Alaska News Nightly: January 14, 2010

Scientists and Polar Bears 20100114 ANN

Photo By Pamela Manns – U.S. Coast Guard

A National Geographic film crew records Dr. Eric Regehr of the U.S. Fish and Wildlife Service as he takes a sample from a sedated polar bear.

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DEC and EPA Investigating Chevron’s Alaska Facilities
Lori Townsend, APRN – Anchorage
State and federal officials are tight lipped about federal search warrants that were issued for Chevron’s Alaska facilities in Cook Inlet on Tuesday and Wednesday. John Kuterbach with the state department of Environmental Conservation’s division of Air Quality confirmed that both DEC and the EPA began investigating a potential non-compliance issue with Chevron in 2008.

Alaskan Woman OK after Haiti Quake
Lori Townsend, APRN – Anchorage
An Alaskan woman who was caught in the earthquake in Haiti is in good spirits today, even though she had to have her foot amputated. Christa Brelsford was teaching adult literacy south of Port-au-Prince when the quake hit. She fell running down a set of stairs and her legs were trapped under the crumbling building.

Plan Announced for Optic Highway
Anne Hillman, KUCB – Unalaska
The proposed ArcticLink fiber optic cable from Japan to the United Kingdom would bring faster internet to Unalaska and Prudhoe Bay but not to other parts of western Alaska. The Kodiak Kenai Cable Company announced a plan to build a fiber optic express highway that connects Europe and Asia by passing through the Northwest Passage.

Judge Says Kott’s Trial Not Hurt by Lack of Evidence
Steve Heimel, APRN – Anchorage
Judge John Sedwick has ruled that the evidence prosecutors failed to turn over to Pete Kott’s defense was not enough to have made a difference in his conviction on corruption charges.  The former state legislator will remain free pending appeal.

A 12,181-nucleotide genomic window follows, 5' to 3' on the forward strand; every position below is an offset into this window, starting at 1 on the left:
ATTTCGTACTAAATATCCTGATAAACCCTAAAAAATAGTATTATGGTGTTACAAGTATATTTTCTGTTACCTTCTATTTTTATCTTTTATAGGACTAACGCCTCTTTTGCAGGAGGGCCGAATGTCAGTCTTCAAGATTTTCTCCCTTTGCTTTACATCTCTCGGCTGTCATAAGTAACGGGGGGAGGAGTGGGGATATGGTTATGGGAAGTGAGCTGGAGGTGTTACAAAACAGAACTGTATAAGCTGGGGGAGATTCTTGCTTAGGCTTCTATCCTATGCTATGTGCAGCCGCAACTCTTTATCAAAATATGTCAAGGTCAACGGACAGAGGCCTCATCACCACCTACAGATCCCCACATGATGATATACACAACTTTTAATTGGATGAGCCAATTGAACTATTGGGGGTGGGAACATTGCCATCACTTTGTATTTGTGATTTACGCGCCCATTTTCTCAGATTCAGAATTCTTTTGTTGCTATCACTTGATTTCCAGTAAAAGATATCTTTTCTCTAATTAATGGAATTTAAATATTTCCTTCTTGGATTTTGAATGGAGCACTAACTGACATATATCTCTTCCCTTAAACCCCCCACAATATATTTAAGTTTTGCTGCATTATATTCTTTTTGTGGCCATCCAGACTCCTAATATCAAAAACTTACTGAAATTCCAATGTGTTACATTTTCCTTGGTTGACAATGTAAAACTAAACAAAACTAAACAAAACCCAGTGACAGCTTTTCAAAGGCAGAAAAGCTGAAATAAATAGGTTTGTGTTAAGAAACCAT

Parnell to Give Oil Companies More Incentives, Tax Credits
Dave Donaldson, APRN – Juneau
Gov. Sean Parnell (R) on Thursday said he will introduce legislative amendments to the state’s petroleum revenue structure to give more investment incentives and tax credits to oil producers and explorers – in exchange for new jobs he anticipates would come from increased development.

Scientists Get New Insights into Polar Bear Life
Annie Feidt, APRN – Juneau
A recent expedition over the deep waters of the Arctic ocean is giving scientists new insight into how polar bears exist in that extreme environment. An icebreaker equipped with a helicopter made it possible for biologists to capture bears for the first time in the middle of the Beaufort and Chukchi Seas last fall.

Crew Checks Out Donated WWII Bomb
Diana Gish, KMXT – Kodiak
A group of soldiers in the Fort Richardson Explosive Ordnance Detail arrived in Kodiak on Wednesday afternoon to inspect an unexploded World War 2 bomb. The ordnance was donated to the Kodiak Military History Museum by a local resident.

Snow Can Cripple Juneau’s Power System
Rosemarie Alexander, KTOO – Juneau
A year ago, sliding snow severed the capital city from low-cost hydroelectric power for 21 days, forcing Juneau’s utility company to burn expensive diesel fuel.  The January 2009 avalanche was the second in a year along the Snettisham transmission line.

Homeless in Sitka
Ed Ronco, KCAW – Sitka
In November, Raven Radio brought you a series on homelessness in Sitka. Just two days after that series aired, one more Sitkan became homeless. Here’s KCAW’s Ed  Ronco with a story about a man named Rusty Sutton, a boat called the Sea Dog, and the storm that changed everything.